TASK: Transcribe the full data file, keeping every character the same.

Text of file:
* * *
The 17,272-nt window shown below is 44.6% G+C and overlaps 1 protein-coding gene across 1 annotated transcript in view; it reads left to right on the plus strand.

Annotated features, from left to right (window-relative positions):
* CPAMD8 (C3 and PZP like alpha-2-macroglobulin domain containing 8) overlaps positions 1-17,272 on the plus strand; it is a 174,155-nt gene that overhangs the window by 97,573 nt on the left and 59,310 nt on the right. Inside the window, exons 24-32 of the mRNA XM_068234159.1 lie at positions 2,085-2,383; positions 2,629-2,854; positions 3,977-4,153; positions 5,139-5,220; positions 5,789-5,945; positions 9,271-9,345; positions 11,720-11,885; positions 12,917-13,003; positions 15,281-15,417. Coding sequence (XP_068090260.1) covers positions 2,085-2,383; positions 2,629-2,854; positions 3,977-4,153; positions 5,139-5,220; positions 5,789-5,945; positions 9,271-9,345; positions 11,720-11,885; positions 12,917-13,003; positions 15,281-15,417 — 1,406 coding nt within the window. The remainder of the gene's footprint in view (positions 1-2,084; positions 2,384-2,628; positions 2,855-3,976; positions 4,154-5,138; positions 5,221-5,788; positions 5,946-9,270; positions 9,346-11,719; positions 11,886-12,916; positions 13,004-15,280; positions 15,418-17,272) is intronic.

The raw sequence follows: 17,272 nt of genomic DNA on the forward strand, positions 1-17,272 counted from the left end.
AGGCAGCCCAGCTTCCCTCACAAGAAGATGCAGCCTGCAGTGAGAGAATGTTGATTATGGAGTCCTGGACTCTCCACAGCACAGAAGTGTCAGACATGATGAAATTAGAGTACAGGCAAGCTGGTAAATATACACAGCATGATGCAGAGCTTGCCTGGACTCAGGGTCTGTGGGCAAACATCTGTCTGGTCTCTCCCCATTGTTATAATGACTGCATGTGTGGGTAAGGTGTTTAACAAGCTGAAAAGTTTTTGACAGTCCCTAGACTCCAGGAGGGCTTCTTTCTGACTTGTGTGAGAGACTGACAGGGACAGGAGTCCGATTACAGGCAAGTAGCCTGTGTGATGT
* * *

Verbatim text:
The 17,272-nt window shown below is 44.6% G+C and overlaps 1 protein-coding gene across 1 annotated transcript in view; it reads left to right on the plus strand.

Annotated features, from left to right (window-relative positions):
* CPAMD8 (C3 and PZP like alpha-2-macroglobulin domain containing 8) overlaps positions 1-17,272 on the plus strand; it is a 174,155-nt gene that overhangs the window by 97,573 nt on the left and 59,310 nt on the right. Inside the window, exons 24-32 of the mRNA XM_068234159.1 lie at positions 2,085-2,383; positions 2,629-2,854; positions 3,977-4,153; positions 5,139-5,220; positions 5,789-5,945; positions 9,271-9,345; positions 11,720-11,885; positions 12,917-13,003; positions 15,281-15,417. Coding sequence (XP_068090260.1) covers positions 2,085-2,383; positions 2,629-2,854; positions 3,977-4,153; positions 5,139-5,220; positions 5,789-5,945; positions 9,271-9,345; positions 11,720-11,885; positions 12,917-13,003; positions 15,281-15,417 — 1,406 coding nt within the window. The remainder of the gene's footprint in view (positions 1-2,084; positions 2,384-2,628; positions 2,855-3,976; positions 4,154-5,138; positions 5,221-5,788; positions 5,946-9,270; positions 9,346-11,719; positions 11,886-12,916; positions 13,004-15,280; positions 15,418-17,272) is intronic.

The raw sequence follows: 17,272 nt of genomic DNA on the forward strand, positions 1-17,272 counted from the left end.
AGGCAGCCCAGCTTCCCTCACAAGAAGATGCAGCCTGCAGTGAGAGAATGTTGATTATGGAGTCCTGGACTCTCCACAGCACAGAAGTGTCAGACATGATGAAATTAGAGTACAGGCAAGCTGGTAAATATACACAGCATGATGCAGAGCTTGCCTGGACTCAGGGTCTGTGGGCAAACATCTGTCTGGTCTCTCCCCATTGTTATAATGACTGCATGTGTGGGTAAGGTGTTTAACAAGCTGAAAAGTTTTTGACAGTCCCTAGACTCCAGGAGGGCTTCTTTCTGACTTGTGTGAGAGACTGACAGGGACAGGAGTCCGATTACAGGCAAGTAGCCTGTGTGATGT